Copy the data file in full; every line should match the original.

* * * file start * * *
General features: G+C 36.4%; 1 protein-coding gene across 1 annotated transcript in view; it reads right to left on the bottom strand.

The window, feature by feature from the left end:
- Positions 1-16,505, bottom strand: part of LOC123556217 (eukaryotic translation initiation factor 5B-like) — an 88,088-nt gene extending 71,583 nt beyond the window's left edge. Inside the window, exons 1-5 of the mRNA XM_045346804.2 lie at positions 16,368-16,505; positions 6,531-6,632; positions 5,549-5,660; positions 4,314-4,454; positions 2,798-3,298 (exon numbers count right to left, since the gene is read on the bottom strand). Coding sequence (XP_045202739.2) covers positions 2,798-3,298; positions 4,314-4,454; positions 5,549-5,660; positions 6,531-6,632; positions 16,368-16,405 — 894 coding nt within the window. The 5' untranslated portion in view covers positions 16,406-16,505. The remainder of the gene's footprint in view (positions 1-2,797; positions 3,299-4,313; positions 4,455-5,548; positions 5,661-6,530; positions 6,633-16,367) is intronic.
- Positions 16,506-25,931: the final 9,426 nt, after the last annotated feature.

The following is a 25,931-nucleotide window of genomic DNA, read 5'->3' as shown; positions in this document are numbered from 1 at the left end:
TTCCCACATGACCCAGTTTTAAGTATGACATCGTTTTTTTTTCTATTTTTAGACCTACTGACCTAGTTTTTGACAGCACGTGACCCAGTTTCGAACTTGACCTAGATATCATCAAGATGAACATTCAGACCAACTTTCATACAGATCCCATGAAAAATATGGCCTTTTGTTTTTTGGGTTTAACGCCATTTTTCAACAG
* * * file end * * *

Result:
General features: G+C 36.4%; 1 protein-coding gene across 1 annotated transcript in view; it reads right to left on the bottom strand.

The window, feature by feature from the left end:
- Positions 1-16,505, bottom strand: part of LOC123556217 (eukaryotic translation initiation factor 5B-like) — an 88,088-nt gene extending 71,583 nt beyond the window's left edge. Inside the window, exons 1-5 of the mRNA XM_045346804.2 lie at positions 16,368-16,505; positions 6,531-6,632; positions 5,549-5,660; positions 4,314-4,454; positions 2,798-3,298 (exon numbers count right to left, since the gene is read on the bottom strand). Coding sequence (XP_045202739.2) covers positions 2,798-3,298; positions 4,314-4,454; positions 5,549-5,660; positions 6,531-6,632; positions 16,368-16,405 — 894 coding nt within the window. The 5' untranslated portion in view covers positions 16,406-16,505. The remainder of the gene's footprint in view (positions 1-2,797; positions 3,299-4,313; positions 4,455-5,548; positions 5,661-6,530; positions 6,633-16,367) is intronic.
- Positions 16,506-25,931: the final 9,426 nt, after the last annotated feature.

The following is a 25,931-nucleotide window of genomic DNA, read 5'->3' as shown; positions in this document are numbered from 1 at the left end:
TTCCCACATGACCCAGTTTTAAGTATGACATCGTTTTTTTTTCTATTTTTAGACCTACTGACCTAGTTTTTGACAGCACGTGACCCAGTTTCGAACTTGACCTAGATATCATCAAGATGAACATTCAGACCAACTTTCATACAGATCCCATGAAAAATATGGCCTTTTGTTTTTTGGGTTTAACGCCATTTTTCAACAG